How to Handle Farting, Burping & Other Bodily Noises During a Massage

This article was originally published in the Autumn 2016 issue of BodySense magazine.

It’s remarkable that a single noise can reduce a 9-year-old to uncontrollable giggles, but that same noise will make an adult cringe and want to hide underneath the table. 
That’s how it is with the weird and wacky noises our bodies make. Burping, farting, snoring, and even some sneezes are concurrently hilarious and mortifying.  

It’s easier to avoid embarrassment when these things happen in our private lives. Retreat to a restroom, close the office door, or just let it rip at home, where any number of noises can be blamed on the dog.  

It’s not so easy to avoid those noises on a massage table. It’s just you, some mellow music, and your massage therapist. But to massage therapists like me, those physical sounds of relaxation are music to our ears.

Snoring. Sawing wood. Sleepy snorting. In a relaxation massage, snoring can be a compliment! When you relax enough to drift off to sleep, that means your therapist is doing a great job. Most massage clients snore at one time or another, or at least get a good nose whistle happening. Light snoring and the occasional snort or sniffle is very common and not a big deal.

Gurgling. Burping. Borborygmus. (That’s the technical term for all those wacky abdominal noises.) You may find that your belly makes more noise than usual during a massage. That’s because massage can stimulate the parasympathetic nervous system, your “rest and digest” response. The parasympathetic system conserves energy as it slows the heart rate and increases intestinal and gland activity. Those gurgles and rumbles and the occasional burp are signs that your body is relaxing and doing its thing!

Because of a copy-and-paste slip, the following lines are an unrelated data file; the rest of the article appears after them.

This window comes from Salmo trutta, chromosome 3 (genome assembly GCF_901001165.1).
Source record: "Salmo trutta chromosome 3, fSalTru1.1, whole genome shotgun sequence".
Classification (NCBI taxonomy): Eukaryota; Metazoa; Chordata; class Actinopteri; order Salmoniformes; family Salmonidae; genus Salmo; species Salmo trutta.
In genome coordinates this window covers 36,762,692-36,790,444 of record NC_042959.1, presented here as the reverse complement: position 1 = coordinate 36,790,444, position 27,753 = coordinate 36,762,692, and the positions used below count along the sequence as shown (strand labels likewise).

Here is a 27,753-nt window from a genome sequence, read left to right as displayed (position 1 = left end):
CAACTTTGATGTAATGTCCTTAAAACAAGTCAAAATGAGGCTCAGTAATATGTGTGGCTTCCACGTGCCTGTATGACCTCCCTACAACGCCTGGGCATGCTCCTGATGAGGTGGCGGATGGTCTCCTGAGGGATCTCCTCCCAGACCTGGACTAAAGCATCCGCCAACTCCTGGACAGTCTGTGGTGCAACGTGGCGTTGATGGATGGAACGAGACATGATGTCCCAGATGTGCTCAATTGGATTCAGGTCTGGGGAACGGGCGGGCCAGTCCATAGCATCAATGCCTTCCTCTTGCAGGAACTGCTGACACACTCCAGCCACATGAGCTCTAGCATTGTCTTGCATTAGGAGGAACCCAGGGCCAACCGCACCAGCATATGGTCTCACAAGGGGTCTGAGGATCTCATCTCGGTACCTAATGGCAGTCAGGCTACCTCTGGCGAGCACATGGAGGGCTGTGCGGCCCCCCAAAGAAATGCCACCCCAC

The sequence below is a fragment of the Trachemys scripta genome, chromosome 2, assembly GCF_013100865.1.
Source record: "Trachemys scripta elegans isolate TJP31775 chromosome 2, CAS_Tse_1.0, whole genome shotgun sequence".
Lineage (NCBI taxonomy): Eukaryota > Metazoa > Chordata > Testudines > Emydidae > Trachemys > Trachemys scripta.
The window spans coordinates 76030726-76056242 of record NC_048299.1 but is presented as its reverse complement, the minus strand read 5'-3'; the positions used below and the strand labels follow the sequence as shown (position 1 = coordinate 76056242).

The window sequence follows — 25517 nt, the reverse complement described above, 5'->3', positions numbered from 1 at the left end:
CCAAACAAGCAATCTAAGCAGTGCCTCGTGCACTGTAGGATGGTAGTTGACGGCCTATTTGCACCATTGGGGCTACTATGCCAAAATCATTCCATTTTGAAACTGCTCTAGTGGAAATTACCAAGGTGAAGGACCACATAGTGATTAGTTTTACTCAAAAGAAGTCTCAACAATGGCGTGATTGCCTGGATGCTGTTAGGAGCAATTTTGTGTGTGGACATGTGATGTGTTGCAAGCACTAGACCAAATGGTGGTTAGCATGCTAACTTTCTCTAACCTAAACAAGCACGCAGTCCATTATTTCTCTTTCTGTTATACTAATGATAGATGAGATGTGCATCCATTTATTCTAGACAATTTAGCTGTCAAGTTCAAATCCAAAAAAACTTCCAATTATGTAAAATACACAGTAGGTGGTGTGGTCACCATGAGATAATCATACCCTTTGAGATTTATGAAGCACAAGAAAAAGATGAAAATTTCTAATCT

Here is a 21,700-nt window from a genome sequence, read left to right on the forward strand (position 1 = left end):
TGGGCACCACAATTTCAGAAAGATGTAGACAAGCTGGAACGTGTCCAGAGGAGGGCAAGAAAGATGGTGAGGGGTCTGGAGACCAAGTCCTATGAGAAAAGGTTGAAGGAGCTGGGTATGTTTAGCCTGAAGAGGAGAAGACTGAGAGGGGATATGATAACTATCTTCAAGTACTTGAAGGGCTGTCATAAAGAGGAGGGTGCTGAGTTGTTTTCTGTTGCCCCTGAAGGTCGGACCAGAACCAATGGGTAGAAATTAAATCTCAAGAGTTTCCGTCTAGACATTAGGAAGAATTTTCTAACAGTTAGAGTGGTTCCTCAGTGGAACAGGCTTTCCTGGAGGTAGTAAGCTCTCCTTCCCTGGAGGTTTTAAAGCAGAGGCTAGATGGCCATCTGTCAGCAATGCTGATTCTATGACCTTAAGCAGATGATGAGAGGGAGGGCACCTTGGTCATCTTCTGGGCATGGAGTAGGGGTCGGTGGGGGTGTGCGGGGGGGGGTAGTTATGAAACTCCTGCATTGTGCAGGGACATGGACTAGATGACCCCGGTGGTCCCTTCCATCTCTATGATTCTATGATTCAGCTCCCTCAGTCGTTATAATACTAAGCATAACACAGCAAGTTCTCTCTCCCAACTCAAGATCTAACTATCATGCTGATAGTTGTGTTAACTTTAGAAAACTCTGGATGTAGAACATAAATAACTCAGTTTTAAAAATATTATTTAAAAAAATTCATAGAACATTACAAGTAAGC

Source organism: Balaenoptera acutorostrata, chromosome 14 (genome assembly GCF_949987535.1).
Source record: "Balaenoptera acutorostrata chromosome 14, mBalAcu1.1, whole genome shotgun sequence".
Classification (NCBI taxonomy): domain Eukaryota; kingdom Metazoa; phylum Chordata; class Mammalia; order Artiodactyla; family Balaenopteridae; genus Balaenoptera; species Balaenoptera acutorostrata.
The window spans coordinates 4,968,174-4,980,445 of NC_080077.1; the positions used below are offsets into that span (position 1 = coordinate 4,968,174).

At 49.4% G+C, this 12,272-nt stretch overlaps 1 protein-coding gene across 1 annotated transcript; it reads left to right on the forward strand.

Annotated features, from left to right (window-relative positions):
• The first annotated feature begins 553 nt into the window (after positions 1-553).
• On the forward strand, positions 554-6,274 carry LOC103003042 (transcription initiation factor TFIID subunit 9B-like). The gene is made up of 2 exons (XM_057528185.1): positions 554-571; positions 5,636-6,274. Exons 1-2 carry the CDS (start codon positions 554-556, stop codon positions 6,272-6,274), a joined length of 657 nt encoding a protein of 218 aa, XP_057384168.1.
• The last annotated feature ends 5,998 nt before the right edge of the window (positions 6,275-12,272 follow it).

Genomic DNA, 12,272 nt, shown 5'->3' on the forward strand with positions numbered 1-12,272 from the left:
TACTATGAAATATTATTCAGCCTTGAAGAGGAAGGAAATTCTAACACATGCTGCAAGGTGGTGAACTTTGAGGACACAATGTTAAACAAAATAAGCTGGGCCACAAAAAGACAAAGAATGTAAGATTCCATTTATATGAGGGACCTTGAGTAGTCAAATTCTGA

Break wind. Fart. Toot. Whatever you call it, it happens. To everyone. Gas is a product of digestion, and the average person will pass gas 8–20 times per day. If you’re in a standing or upright sitting position all day and then you lie down on a massage table, gas may move around. The parasympathetic nervous system may also relax sphincter muscles in the gastrointestinal tract, so gas may move a little easier. Again, that’s your body doing exactly what it’s supposed to do.  

Your massage therapist won’t be bothered if you pass gas on the massage table. We don’t mind if you snore or sniffle or your belly growls like a bear. We’re happy your body is working well, and we want you to unwind and enjoy your massage. Zzzzzz. 

—Allissa Haines is a massage therapist with a private practice in Massachusetts. She also creates marketing resources for massage therapists at www.massagebusinessblueprint.com.

 

If you’re a massage professional who wants to learn more about best practices and techniques, ABMP offers 200+ online continuing education courses.

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Comments

I have no problem with my client burping or snoring, but if I have a client who has had salami and farts three times on the table, I just want to cover them up! Is there any way for a massage therapist to tactfully give nutritional advice so that the client isn't so flatulent in the future?

I wonder if an ionizer air cleaner would help. Those Dyson units look pretty hip and seem like they’d accommodate an odor-arresting essential oil. I don’t know alot about essential oil blending, but flatulent gas would likely fall on the base note end of the blending spectrum.

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